Pre-treat the Fabric and Prevent Problems Later!
Batiks are notorious for bleeding, as are prints in certain colors. Red, navy and purple prints and solids often bleed, but so can any fabric, especially those that are hand-dyed (learn how to test for bleeding here).
While some quilters avoid pre-washing and swear by washing a finished quilt in salt or vinegar water to set the dye, that’s not foolproof. Neither are color catcher sheets. After all, “What to Do if Your Quilt Bleeds” is one of our most popular posts!
That’s why it’s a good idea to pre-treat fabrics that are most likely to bleed (like batiks), before cutting and sewing them into a quilt. While pre-washing is always a good idea for removing loose dye, that sometimes doesn’t get it all.
This hand-dyed fabric was pre-washed. Learn more here.
Retayne is made specifically for setting dye and works on most types of fabric. However, it’s a good idea to test treated fabric by washing small pieces with a color catcher sheet. If the sheet comes out less then pristine white, you may want to treat the fabric again.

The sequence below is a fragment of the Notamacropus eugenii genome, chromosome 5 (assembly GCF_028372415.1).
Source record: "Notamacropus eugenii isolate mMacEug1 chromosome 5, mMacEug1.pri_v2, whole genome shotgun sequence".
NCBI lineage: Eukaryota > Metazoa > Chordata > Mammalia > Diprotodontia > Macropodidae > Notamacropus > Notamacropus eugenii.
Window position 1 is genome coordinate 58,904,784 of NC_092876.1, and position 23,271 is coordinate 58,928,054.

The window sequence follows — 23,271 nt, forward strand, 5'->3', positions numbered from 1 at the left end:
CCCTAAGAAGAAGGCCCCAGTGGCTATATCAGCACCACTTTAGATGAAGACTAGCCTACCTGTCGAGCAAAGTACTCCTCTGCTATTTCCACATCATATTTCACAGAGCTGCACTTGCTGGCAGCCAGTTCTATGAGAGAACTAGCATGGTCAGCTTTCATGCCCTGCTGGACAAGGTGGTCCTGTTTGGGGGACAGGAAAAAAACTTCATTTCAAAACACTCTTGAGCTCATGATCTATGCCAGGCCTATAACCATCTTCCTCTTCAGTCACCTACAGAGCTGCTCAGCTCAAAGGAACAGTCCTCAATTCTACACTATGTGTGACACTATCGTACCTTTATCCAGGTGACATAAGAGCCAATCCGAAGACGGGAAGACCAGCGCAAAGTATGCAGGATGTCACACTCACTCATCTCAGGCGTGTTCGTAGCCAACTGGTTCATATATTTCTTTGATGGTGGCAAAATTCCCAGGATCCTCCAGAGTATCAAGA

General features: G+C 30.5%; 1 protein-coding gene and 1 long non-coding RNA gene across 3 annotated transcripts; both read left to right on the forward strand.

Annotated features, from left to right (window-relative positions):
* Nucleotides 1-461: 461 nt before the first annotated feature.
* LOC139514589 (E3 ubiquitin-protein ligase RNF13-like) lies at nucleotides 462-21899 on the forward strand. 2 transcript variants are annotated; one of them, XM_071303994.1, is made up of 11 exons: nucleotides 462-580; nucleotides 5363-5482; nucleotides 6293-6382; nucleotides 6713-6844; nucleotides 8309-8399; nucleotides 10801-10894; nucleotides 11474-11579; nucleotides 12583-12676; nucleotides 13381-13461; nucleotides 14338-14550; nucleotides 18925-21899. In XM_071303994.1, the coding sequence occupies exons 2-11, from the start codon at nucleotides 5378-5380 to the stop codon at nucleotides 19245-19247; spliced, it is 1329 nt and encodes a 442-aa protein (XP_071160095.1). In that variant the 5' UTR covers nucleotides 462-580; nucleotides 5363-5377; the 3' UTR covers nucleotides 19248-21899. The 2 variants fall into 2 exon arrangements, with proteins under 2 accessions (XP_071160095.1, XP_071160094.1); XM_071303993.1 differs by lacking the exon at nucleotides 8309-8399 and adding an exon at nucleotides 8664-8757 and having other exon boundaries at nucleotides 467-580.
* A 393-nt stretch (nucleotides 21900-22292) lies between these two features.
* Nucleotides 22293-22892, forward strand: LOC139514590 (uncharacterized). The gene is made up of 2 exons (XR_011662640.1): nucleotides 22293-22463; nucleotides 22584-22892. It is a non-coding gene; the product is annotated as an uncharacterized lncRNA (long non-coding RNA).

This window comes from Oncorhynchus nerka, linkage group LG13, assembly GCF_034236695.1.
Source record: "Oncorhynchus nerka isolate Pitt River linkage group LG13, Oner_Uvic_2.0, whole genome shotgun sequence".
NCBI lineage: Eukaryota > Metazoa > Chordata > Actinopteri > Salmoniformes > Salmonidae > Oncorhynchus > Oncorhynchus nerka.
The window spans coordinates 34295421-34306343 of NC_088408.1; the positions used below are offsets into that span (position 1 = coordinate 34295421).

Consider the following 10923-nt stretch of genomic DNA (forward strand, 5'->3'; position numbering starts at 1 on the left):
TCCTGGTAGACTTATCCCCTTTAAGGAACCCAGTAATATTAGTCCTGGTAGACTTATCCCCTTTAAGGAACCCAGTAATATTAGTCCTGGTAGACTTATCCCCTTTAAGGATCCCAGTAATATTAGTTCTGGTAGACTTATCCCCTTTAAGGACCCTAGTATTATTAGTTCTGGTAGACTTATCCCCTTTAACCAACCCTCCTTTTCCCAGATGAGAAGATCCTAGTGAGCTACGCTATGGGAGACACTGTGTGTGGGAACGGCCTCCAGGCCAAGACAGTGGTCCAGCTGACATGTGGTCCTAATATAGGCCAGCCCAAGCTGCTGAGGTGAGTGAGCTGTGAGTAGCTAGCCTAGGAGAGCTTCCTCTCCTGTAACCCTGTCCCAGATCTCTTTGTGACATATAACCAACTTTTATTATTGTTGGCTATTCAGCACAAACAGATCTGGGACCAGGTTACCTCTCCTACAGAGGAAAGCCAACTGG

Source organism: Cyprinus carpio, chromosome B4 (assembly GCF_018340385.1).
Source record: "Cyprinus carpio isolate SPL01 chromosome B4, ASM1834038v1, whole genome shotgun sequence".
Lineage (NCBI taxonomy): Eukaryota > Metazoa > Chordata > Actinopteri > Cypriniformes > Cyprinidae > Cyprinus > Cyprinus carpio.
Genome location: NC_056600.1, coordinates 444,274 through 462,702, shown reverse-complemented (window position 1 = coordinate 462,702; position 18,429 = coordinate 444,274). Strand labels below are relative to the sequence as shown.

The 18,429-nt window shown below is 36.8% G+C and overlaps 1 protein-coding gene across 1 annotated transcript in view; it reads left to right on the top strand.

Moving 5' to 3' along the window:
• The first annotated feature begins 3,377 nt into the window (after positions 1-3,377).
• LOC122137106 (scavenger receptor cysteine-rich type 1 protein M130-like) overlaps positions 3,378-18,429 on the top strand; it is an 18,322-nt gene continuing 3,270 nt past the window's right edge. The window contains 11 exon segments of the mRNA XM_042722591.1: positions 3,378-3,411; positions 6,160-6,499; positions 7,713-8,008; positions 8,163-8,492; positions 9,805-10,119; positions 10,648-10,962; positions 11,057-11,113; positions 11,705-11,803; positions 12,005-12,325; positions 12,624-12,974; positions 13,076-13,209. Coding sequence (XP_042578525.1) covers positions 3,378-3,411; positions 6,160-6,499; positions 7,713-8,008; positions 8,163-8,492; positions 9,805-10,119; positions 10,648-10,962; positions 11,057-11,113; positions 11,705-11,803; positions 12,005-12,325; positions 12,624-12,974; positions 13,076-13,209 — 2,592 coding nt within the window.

You’ll find a lot of helpful information about using Retayne in the following article by Rachel Rossi.
Retayne can be purchased here.
Yes, pre-treating fabric takes time, which can be annoying when you’re ready to jump into a new project. And, some quilters prefer working with crisp new fabric and are willing to take their chances.
However, the delay is worth it if it saves you from having your new quilt bleed. Plus, you can return a treated or pre-washed fabric to a nice crisp state by using starch or sizing. Learn more about those here.
Image Source: The photo at the top of the page is from Two Purple Couches.
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